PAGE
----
The recent rise of China as a Global Economic Giant has raised important questions on how U.S. can hold on to its position as the largest national economy in the world. The fundamental issue for African countries is not a China Rise as it should be a concern for many American foreign policy experts, but rather the Fundamental change Washington is ready to take towards its Africa Policy.
Later this Friday, President Obama will be visiting Ghana, and African countries are waiting for him to unveil the details of a new U.S. policy for Africa. As Africans we are not expecting much, but, we will need to see Obama's Africa Policy uniqueness compared to his predecessors. On his first meeting with the Tanzanian President, President Jakaya Kikwete; we didn't hear any specific details on the future of American policy to Africa rather the normal expected talking points. I hope Mr Obama understands the need of U.S. to incorporate Africa in its national strategic interests if it wants to hold its position as the largest national Economy in the world.
This is a time in history which will define the Rise and fall of both U.S. and Africa. As the U.S. and China compete for African resources, this is not a time for the U.S. to ignore Africa's priorities, if it wants to out compete China. All of this is unfolding at a time when The U.S. is not in a good financial shape; the danger is for it to reduce investments towards Africa. It is seems Unlikely for Obama's administration to be willing to request the congress for any additional investments towards Africa. I can predict it might go with popular and easy legislative agenda; which is militarizing the African continent through AFRICOM, this move is not going to be received well by Africans and neither is it a realistic solution to the long term problem.http://www.africom.mil/AboutAFRICOM.asp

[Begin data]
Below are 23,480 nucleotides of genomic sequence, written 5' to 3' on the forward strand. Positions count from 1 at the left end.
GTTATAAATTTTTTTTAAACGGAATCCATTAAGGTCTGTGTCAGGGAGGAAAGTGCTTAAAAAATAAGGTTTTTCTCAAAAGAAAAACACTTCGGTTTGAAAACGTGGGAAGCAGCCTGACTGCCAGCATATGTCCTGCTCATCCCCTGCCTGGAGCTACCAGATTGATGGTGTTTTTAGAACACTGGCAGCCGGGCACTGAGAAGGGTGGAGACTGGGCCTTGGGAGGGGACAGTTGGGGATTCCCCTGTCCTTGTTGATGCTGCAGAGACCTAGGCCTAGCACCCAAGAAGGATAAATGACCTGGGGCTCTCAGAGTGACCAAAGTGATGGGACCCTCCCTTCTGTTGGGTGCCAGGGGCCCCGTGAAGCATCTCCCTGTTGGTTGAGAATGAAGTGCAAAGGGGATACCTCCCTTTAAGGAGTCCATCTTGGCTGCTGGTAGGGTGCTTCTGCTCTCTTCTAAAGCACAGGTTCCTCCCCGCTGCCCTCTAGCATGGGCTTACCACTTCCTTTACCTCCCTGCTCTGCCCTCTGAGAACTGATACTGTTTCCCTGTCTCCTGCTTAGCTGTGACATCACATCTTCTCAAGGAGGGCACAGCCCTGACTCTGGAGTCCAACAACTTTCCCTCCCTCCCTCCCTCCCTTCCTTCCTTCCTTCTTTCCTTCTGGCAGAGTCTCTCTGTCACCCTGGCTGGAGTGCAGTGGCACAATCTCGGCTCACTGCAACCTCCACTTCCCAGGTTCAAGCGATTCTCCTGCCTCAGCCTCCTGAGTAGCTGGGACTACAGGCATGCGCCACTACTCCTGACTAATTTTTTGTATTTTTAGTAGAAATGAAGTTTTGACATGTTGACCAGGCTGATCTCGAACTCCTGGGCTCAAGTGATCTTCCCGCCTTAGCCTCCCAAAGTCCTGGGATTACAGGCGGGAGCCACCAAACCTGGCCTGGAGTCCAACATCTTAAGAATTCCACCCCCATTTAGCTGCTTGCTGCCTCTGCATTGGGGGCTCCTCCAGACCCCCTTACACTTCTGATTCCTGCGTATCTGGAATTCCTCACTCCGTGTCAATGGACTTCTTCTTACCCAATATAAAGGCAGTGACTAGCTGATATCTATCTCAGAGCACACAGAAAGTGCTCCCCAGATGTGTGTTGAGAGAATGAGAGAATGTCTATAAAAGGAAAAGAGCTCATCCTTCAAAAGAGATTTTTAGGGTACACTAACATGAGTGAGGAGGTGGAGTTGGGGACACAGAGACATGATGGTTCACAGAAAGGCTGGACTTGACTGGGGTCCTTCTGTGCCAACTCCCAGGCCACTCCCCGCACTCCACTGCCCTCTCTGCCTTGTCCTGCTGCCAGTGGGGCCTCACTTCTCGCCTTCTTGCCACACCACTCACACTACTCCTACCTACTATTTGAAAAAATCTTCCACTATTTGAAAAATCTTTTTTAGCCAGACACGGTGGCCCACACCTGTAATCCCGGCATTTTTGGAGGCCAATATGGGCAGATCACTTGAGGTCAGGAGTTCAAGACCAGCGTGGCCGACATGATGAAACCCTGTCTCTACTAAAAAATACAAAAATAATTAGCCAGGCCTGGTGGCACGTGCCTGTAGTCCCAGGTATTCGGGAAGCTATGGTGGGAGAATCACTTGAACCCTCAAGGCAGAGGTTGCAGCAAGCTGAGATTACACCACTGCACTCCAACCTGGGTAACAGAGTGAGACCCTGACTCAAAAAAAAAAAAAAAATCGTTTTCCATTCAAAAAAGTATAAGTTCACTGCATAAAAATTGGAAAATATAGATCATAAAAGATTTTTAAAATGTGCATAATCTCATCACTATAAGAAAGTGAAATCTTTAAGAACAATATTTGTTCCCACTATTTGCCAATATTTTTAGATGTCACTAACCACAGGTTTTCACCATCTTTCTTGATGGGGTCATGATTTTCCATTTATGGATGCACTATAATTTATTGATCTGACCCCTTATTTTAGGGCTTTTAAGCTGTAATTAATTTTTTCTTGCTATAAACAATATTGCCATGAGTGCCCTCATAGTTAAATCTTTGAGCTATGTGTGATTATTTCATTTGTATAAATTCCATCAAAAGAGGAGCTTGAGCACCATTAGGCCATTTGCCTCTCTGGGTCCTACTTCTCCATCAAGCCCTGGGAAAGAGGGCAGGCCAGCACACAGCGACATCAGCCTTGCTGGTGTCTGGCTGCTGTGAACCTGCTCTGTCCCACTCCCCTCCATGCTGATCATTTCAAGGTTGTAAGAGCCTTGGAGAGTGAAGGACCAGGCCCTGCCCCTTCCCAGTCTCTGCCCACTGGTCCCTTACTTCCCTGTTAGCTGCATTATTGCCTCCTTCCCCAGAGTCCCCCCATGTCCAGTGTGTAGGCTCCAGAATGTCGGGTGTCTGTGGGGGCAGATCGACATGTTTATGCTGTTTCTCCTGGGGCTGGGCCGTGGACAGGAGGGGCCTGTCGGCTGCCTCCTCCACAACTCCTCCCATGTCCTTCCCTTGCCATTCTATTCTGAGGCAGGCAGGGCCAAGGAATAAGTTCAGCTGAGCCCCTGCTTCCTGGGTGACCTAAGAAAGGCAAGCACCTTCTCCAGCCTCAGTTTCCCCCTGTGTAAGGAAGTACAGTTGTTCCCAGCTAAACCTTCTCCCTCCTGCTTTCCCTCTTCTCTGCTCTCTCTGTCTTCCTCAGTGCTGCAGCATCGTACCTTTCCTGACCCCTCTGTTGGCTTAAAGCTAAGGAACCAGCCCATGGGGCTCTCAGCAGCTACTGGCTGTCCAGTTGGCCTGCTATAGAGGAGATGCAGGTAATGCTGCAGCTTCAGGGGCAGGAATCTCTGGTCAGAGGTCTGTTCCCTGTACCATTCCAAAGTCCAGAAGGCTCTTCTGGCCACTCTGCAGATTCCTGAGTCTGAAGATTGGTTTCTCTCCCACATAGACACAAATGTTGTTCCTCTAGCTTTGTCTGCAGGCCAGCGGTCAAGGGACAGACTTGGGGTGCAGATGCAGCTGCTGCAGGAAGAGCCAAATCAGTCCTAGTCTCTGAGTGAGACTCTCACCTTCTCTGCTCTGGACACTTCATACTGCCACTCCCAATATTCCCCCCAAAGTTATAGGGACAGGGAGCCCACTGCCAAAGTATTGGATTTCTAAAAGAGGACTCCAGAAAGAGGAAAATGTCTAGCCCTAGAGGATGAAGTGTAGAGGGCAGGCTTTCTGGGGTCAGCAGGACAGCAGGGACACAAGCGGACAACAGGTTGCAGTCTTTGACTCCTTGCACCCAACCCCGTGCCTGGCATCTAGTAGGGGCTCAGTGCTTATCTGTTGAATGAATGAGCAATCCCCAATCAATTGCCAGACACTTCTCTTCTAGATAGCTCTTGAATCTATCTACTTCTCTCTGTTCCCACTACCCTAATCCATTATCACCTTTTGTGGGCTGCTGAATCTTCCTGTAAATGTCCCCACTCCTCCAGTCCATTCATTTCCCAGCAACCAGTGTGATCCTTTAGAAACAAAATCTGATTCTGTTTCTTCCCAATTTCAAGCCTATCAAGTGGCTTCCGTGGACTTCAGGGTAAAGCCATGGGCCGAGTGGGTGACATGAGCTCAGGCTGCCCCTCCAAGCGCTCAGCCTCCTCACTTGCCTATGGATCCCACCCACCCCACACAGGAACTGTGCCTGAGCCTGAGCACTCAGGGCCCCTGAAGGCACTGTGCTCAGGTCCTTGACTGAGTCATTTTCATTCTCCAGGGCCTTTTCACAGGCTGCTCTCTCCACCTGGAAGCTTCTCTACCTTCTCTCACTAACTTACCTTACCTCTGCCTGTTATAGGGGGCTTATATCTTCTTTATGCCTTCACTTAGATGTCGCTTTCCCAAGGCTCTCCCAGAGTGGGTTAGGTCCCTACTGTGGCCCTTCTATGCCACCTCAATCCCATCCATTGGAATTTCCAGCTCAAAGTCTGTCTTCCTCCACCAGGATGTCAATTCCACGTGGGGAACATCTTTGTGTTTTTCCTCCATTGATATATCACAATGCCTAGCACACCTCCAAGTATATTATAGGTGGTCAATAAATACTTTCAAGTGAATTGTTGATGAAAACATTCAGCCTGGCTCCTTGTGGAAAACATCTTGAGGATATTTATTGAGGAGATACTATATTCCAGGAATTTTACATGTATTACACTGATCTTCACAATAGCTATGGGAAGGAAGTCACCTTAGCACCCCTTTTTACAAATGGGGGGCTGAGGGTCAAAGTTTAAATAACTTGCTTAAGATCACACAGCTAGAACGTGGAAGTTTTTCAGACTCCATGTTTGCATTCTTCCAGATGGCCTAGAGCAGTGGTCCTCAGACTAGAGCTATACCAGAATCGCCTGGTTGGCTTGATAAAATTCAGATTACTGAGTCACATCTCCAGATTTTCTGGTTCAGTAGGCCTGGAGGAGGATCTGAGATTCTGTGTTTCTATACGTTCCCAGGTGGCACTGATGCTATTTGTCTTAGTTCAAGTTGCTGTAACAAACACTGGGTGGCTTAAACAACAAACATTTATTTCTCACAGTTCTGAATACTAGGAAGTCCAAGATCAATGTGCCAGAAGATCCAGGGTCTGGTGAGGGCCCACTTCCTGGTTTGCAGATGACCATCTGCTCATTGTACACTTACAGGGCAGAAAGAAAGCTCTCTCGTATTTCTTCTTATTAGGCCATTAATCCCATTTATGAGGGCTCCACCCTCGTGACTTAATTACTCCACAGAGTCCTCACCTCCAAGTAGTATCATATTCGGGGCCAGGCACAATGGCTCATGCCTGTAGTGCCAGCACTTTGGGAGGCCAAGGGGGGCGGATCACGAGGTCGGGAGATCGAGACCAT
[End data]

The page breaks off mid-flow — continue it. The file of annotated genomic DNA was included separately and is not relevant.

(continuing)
There are a lot of foreign policy experts who still believe AFRICOM is the way forward for American policy towards Africa. In the recent arguments in favour of militarization of the African continent; was the article, "The Interdependence of U.S. Troops and Trade in the Developing World," which was published in the journal of Foreign Policy Analysis by Biglaiser, Glen, and Karl DeRouen. It suggested that the increased bilateral trade between U.S. and developing countries will depend on them accepting the U.S. troops, but the problem with this approach is that; it fails to take into account the effectiveness of investments and cash with which China Invests and buys contracts in Africa. A good example of such is, the fact that, AFRICOM cannot match up the bilateral agreement between China and Congo, aimed to invest $5 bn in Congo for infrastructure projects and loans, in exchange for Chinese mining rights to Congo's mineral resources (uranium, copper, gold, diamonds, iron, and cobalt).